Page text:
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The Unmaking of Bradley Manning, Part IV: Will Tuesday's 'Frontline' Make Legal Case Against Assange? | The Nation

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Greg Mitchell

Greg Mitchell

Media, politics and culture.

The Unmaking of Bradley Manning, Part IV: Will Tuesday's 'Frontline' Make Legal Case Against Assange?

The influential PBS Frontline series presents a full hour this Tuesday on WikiLeaks and Bradley Manning, and the producers seem to be promoting it heavily, claiming “for the first time, the whole story…from the inside.” They’ve posted three teasers / trailers already plus a lengthy text preview. Frontline has been promising it since March 29 when it devoted a ten-minute segment to Bradley Manning’s formative years. Tuesday’s show, titled “Wiki Secrets,” picks up where that segment left off, with Manning joining the Army and getting sent to Iraq.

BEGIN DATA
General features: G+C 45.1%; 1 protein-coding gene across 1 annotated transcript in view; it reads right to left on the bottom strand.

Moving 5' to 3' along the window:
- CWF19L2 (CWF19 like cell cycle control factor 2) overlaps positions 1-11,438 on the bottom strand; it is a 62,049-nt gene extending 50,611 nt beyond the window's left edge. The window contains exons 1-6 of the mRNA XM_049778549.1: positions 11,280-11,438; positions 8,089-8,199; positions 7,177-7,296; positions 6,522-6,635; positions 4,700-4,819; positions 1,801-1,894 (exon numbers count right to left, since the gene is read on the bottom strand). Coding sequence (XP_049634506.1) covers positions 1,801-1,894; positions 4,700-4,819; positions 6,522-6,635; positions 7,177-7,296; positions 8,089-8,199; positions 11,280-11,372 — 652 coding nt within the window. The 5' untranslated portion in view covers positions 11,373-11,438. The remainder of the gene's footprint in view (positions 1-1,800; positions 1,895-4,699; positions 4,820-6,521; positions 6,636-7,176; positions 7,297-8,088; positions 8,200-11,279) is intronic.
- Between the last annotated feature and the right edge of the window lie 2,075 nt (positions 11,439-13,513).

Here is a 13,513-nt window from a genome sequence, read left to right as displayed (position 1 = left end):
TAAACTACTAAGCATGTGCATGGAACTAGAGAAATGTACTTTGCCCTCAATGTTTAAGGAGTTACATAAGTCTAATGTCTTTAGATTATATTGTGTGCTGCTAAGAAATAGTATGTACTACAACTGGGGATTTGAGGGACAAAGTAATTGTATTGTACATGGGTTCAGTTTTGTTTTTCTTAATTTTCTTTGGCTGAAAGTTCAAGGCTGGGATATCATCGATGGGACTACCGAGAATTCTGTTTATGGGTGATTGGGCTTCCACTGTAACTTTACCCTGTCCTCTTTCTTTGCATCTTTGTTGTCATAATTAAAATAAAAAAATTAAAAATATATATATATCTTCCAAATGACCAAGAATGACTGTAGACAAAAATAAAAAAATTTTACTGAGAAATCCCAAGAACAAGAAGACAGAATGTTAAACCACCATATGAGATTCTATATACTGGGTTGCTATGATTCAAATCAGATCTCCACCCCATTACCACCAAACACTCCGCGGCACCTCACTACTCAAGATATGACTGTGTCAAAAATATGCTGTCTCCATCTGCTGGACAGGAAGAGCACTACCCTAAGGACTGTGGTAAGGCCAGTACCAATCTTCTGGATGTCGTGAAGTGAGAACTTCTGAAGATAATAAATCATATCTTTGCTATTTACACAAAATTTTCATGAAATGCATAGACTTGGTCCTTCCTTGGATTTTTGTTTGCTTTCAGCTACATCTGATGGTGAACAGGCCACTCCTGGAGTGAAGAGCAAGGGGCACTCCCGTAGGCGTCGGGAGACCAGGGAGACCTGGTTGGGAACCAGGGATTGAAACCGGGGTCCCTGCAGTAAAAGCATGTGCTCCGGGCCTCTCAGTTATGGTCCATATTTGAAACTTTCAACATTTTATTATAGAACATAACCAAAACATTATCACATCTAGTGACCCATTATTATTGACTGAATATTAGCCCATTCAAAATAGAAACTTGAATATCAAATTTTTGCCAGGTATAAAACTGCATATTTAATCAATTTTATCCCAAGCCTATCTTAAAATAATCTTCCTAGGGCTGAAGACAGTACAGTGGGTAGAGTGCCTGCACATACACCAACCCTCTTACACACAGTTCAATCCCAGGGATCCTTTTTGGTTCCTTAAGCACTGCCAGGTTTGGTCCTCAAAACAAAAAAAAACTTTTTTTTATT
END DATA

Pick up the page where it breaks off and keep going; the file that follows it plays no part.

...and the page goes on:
What might be most significant, and controversial, about Tuesday’s show—Manning was arrested in Iraq almost exactly one year ago following his alleged online “chats” with Adrian Lamo—is the apparent attempt to link Manning to Assange (or someone else at WikiLeaks) in a more direct way than what has emerged to date. (UPDATE: Part V of this series here.)

The idea that Assange did not simply receive massive, anonymous uploads from a military intelligence officer forms the heart of the US government’s attempt to prosecute him under the Espionage Act. To carry that off, the Department of Justice probably has to convince a grand jury that Assange directed Manning in his leaking or had some other intimate contact beyond the more protected role of “publisher.”

Assange has denied this claim (some times a little vaguely), while asserting that he had never heard Manning’s name until the soldier was arrested. Several months ago, NBC reported that the US so far had not obtained any evidence out of Manning or anyone else establishing a more aggressive Assange role in the leak. It should also be emphasized that even if Assange did have direct contact with Manning, many legal authorities believe this does not warrant a US indictment.